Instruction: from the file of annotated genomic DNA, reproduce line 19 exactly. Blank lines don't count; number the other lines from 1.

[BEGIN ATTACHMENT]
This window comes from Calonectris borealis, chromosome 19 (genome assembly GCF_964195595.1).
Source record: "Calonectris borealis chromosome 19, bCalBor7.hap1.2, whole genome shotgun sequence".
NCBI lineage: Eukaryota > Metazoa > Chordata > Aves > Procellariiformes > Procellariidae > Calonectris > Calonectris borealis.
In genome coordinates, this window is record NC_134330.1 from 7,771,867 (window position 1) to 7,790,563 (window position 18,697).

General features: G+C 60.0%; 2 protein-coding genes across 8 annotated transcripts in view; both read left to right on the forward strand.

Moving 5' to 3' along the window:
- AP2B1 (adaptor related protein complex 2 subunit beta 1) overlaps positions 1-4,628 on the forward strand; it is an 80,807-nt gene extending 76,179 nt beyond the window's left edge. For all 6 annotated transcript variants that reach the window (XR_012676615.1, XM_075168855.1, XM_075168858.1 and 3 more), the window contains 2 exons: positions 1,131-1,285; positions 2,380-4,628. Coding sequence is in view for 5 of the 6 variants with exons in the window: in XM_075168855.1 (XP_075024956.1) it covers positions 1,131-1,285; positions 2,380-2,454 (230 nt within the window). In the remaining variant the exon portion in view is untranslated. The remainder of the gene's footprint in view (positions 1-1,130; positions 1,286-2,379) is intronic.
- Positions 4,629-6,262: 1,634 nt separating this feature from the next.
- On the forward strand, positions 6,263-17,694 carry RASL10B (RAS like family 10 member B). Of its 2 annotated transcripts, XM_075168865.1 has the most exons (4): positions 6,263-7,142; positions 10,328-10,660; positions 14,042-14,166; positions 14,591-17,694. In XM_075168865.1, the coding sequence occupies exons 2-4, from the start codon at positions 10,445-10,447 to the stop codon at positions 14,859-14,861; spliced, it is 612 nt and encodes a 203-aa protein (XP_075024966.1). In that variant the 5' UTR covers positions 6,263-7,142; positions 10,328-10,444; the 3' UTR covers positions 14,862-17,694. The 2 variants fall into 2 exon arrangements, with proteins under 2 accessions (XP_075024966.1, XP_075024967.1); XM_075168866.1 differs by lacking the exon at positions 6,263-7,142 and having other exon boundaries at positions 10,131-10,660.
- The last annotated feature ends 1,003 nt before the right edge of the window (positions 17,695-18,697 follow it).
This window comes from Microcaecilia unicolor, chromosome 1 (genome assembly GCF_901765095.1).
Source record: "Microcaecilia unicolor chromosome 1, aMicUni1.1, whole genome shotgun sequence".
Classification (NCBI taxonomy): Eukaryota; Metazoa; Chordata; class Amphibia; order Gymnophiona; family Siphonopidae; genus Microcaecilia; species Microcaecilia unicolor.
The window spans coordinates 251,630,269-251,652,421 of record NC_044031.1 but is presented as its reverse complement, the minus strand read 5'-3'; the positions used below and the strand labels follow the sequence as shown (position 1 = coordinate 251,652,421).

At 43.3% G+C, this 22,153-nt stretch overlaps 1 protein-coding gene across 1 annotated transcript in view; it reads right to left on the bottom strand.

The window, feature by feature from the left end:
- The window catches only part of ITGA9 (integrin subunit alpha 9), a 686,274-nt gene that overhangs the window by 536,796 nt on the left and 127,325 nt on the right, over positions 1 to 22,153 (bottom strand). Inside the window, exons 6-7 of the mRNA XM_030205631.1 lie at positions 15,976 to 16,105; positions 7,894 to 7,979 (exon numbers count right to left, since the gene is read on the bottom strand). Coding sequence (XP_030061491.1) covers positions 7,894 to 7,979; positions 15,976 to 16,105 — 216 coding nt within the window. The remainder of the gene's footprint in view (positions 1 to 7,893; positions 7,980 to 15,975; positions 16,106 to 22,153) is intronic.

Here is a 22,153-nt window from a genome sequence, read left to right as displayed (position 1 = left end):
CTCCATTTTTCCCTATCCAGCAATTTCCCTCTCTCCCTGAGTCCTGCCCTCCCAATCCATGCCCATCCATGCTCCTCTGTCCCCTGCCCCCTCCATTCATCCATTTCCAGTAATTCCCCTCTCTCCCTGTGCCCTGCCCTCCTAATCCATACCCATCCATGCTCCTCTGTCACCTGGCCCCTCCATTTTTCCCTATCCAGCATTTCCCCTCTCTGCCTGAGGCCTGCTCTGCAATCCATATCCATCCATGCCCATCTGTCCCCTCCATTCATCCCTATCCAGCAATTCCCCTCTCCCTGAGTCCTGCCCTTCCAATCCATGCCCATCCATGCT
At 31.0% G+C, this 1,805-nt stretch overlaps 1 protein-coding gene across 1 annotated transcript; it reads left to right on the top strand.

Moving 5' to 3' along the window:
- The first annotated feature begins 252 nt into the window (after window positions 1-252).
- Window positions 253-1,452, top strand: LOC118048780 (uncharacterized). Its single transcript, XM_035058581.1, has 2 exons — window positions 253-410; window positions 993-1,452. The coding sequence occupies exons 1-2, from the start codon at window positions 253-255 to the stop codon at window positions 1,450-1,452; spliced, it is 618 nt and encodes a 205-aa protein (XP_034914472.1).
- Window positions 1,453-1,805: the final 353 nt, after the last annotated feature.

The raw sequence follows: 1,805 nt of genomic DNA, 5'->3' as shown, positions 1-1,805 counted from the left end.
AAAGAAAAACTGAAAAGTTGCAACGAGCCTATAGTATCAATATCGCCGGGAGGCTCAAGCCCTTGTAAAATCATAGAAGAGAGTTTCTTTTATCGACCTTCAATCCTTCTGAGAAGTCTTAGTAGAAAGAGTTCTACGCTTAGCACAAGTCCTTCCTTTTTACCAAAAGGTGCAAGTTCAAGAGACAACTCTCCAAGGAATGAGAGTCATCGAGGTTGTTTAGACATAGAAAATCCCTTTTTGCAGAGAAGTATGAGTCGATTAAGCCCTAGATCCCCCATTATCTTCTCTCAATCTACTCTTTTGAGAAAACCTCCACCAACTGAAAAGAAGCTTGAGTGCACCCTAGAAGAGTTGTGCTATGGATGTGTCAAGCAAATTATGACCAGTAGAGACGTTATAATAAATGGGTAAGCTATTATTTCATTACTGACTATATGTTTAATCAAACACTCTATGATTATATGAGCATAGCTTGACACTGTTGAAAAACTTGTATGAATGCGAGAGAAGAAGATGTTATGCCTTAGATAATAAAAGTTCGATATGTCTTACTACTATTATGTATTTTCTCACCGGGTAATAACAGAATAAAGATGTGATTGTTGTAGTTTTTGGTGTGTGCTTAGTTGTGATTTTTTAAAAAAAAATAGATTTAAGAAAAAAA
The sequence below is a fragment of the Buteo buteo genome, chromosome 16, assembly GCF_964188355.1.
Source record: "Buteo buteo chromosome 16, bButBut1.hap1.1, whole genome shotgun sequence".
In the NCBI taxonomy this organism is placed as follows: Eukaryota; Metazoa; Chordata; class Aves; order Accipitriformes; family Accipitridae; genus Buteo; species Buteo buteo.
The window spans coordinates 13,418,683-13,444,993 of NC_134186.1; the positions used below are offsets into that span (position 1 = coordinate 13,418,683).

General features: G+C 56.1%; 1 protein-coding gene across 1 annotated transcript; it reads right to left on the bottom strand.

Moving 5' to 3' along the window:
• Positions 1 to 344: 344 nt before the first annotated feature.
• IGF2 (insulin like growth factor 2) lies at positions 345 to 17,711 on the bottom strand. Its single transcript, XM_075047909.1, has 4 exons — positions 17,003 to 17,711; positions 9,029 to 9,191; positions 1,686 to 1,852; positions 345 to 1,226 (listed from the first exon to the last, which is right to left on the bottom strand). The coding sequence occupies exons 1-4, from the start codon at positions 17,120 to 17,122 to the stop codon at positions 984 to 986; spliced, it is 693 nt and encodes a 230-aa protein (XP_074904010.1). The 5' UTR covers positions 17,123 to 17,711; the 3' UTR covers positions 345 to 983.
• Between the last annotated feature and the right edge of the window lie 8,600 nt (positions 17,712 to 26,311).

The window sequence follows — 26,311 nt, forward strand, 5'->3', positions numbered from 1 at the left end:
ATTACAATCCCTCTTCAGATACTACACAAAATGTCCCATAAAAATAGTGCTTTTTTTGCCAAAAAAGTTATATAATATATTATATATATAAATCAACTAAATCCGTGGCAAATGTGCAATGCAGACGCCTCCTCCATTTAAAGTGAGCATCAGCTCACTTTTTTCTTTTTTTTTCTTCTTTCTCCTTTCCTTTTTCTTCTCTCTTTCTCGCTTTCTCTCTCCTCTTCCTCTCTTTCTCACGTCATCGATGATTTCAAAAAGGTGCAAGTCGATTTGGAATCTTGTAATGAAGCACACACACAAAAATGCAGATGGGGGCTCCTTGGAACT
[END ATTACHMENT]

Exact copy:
CTCCATTTTTCCCTATCCAGCAATTTCCCTCTCTCCCTGAGTCCTGCCCTCCCAATCCATGCCCATCCATGCTCCTCTGTCCCCTGCCCCCTCCATTCATCCATTTCCAGTAATTCCCCTCTCTCCCTGTGCCCTGCCCTCCTAATCCATACCCATCCATGCTCCTCTGTCACCTGGCCCCTCCATTTTTCCCTATCCAGCATTTCCCCTCTCTGCCTGAGGCCTGCTCTGCAATCCATATCCATCCATGCCCATCTGTCCCCTCCATTCATCCCTATCCAGCAATTCCCCTCTCCCTGAGTCCTGCCCTTCCAATCCATGCCCATCCATGCT